Gentle Touch Lightens a Serious Novel


A Bellsong for Sarah Raines by Bettie Cannon (Charles Scribner’s Sons, 1987; $12.95, 184 pages.)

A gentle, lyrical novel for young readers, “A Bellsong for Sarah Raines” approaches such sophisticated issues as suicide, sexuality and grief. Bettie Cannon seems to feel that teen-agers can understand these issues as well as adults, and the result is a finely wrought novel that never condescends to its audience.

When the book opens, 14-year-old Sarah Raines is packing to leave her hometown of Detroit and move with her mother to a small town in Kentucky, where she has never been before.

It is the Depression, and Sarah’s father, alcoholic and desperate, has committed suicide. Uncle Marsh, a stranger to Sarah until now, has come to collect mother and daughter and move them into his home. Sarah is not even given time to deal with her grief, for soon after the funeral, she and her mother are off to start their new lives.


The Raines’ existence in Detroit has been one of true poverty, and the author handles the descriptions well. A girl at school is described as hiding “in the girls’ bathroom during lunch period. Janelle didn’t want people to know that she had only a cold, boiled potato smeared with grape jelly for her lunch each day . . . .”

Families in the Depression

It is just this sort of detail that provides young readers with a sense of what life in the Depression was like for some families, and the descriptions here are far more vivid than those in any textbook.

Life in Kentucky is a step up, at least economically, but the Raines are left with the stigma of a suicide in the family, and Sarah’s mother decides that they will tell no one, that they will lie about the way in which Sarah’s father died. A self-inflicted gunshot wound becomes a heart attack, and Sarah must keep her grief to herself.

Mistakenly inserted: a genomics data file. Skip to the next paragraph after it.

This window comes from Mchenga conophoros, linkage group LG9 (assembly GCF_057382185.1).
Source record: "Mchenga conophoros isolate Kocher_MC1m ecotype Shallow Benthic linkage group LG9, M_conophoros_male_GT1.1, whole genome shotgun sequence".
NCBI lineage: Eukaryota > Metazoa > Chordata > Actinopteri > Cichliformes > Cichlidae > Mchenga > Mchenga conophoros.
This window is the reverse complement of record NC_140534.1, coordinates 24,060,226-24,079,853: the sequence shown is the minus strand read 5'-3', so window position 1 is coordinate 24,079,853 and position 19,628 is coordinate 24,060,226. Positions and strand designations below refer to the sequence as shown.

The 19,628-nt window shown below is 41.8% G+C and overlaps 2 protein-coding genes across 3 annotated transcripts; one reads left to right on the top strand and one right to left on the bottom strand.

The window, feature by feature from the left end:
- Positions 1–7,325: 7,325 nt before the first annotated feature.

Her memories of her father are vivid and touching throughout: “She stood there in the dark remembering how Daddy would throw open the swinging door and blunder into Mama’s steamy kitchen, taking up all the room.”

The character of Uncle Marsh is depicted convincingly, and when Sarah finds him in bed with a woman, she feels personally betrayed. Only in Uncle Marsh’s speech later does the author falter a little, and the language feels forced: “Sarah, I do love you. But not . . . not that way. I love you because you are a child. Because you look like me. Because you are my blood and we have the same history . . . . I love you, but not the way I love Amanda. I love her because she is not familiar. Because I don’t see myself when I look at her. She has to do with my future, not my past. She is a woman.”

Dramatic Turn

One wishes that Uncle Marsh had been a little less articulate with his feelings, and let some things remain unspoken but understood.


The end of the novel takes a surprisingly dramatic turn and author Cannon once again deals with death in a manner that is both serious and edifying. There is even a little bit of mysticism thrown in for good measure, as Sarah learns some folk medicine secrets from an old woman who is a practicing healer. (A spider web placed across a child’s wound stops the blood, and the reader becomes convinced that such a cure is possible.)

There is a lot of darkness in “A Bellsong for Sarah Raines,” but the author’s touch is light enough to turn that darkness into a young adult novel of significance.